Our incapacity to generate Neu5Gc, along with a rise in the production of Neu5Ac, may also contribute to our vulnerability to other diseases believed to be exclusive to humans, such as typhoid and cholera, as well as sexually transmitted infections like chlamydia, syphilis, and gonorrhea.
Varki explains that for these particular illnesses, the pathogen has adapted to mimic the human form of sialic acid, making it appear harmless like a wolf in sheep’s clothing.
Varki and Gagneux’s study is particularly fascinating because it highlights the Neu5Gc-eliminating mutation as the initial known biochemical distinction between humans and chimpanzees. Despite sharing 95% of our DNA, this mutation occurred prior to the emergence of Homo erectus, the first species to possess a large brain and utilize tools. This suggests that it could have influenced the development of our own species, Homo sapiens, in our evolutionary past.
The research also suggests that our predecessors lived without malaria until about 10,000 years ago when the neolithic change occurred. This change involved a shift from being nomadic to living an agrarian lifestyle. It is believed that during this time, the parasite Plasmodium falciparum, which is responsible for the most deadly type of human malaria, mutated to target Neu5Ac, a substance found in high quantities on human cells. The development of agriculture may have made humans more susceptible to malaria as stagnant pools near settlements provided breeding grounds for mosquitoes carrying the disease.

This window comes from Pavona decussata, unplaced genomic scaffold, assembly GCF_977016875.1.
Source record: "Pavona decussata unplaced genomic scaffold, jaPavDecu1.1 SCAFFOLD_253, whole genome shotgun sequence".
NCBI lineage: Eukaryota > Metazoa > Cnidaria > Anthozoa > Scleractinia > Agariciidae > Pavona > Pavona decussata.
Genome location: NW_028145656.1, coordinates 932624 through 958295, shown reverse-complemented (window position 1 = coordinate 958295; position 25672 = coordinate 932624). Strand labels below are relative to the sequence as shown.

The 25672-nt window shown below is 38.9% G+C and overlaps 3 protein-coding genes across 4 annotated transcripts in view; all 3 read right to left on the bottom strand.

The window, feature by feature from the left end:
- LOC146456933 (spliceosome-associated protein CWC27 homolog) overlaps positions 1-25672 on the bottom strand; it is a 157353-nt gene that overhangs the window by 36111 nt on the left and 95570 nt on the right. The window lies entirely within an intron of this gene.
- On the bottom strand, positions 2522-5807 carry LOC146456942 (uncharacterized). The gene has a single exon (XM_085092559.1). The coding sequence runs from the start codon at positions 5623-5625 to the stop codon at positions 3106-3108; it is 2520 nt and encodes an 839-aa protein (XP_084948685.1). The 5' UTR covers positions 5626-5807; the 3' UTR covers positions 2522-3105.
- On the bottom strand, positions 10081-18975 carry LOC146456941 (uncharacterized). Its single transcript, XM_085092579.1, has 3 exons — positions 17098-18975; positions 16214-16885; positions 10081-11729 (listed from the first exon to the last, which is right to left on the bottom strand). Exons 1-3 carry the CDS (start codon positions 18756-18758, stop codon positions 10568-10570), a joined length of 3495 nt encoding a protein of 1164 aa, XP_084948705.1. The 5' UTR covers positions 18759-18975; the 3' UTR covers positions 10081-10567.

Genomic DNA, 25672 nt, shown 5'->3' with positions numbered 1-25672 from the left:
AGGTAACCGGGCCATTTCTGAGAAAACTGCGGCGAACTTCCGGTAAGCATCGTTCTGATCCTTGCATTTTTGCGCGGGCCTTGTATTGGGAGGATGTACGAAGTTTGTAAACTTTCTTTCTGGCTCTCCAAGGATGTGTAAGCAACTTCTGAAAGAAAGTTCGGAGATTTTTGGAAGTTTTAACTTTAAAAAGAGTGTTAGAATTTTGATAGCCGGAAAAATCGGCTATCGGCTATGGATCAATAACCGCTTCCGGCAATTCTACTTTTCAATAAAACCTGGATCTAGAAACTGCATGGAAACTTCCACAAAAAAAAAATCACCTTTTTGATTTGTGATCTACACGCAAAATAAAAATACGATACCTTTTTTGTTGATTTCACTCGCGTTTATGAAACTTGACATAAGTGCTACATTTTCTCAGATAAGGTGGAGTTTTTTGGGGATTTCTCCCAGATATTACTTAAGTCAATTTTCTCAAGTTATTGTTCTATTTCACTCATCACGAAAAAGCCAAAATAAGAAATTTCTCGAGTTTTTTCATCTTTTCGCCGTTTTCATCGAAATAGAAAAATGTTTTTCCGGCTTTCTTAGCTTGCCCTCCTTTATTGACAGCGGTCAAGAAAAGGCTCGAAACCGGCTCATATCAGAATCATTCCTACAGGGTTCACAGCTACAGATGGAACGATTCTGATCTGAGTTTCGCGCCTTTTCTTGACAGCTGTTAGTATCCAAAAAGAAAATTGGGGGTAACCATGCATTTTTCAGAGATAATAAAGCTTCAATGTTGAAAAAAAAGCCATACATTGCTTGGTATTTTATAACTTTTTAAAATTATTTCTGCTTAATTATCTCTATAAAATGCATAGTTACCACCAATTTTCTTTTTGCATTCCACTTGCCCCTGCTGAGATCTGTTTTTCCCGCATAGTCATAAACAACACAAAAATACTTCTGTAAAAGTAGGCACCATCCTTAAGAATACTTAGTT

Dr. Robert de Vries, a virologist at the University of Utrecht, explains that the study of sialic acids is particularly intriguing because it fills in a crucial missing piece in understanding how parasites evolved to thrive in humans. He commends Ajit for his groundbreaking research and recognizes him as one of the pioneers in the field of sialic acid biology.
In 2008, Varki established an informal think tank called the Center for Academic Research and Training in Anthropogeny (Carta) to explore unique human characteristics that differentiate us from our closest primate ancestors. Anthropogeny focuses on the origins and evolution of human societies and cultures.
Carta holds annual gatherings where experts in primatology, anthropology, paleontology, linguistics, and molecular and evolutionary biology come together to present their studies. Previous discussions have covered topics such as the chimpanzee genome, the evolution of bipedalism, and human storytelling.
According to Gagneux, who is an evolutionary biologist and anthropologist, humans are a paradoxical species. We walk on two legs, have no fur, possess a large brain, and have long been the dominant species in terms of using tools, fire, and language. Yet, we still struggle to comprehend our own nature.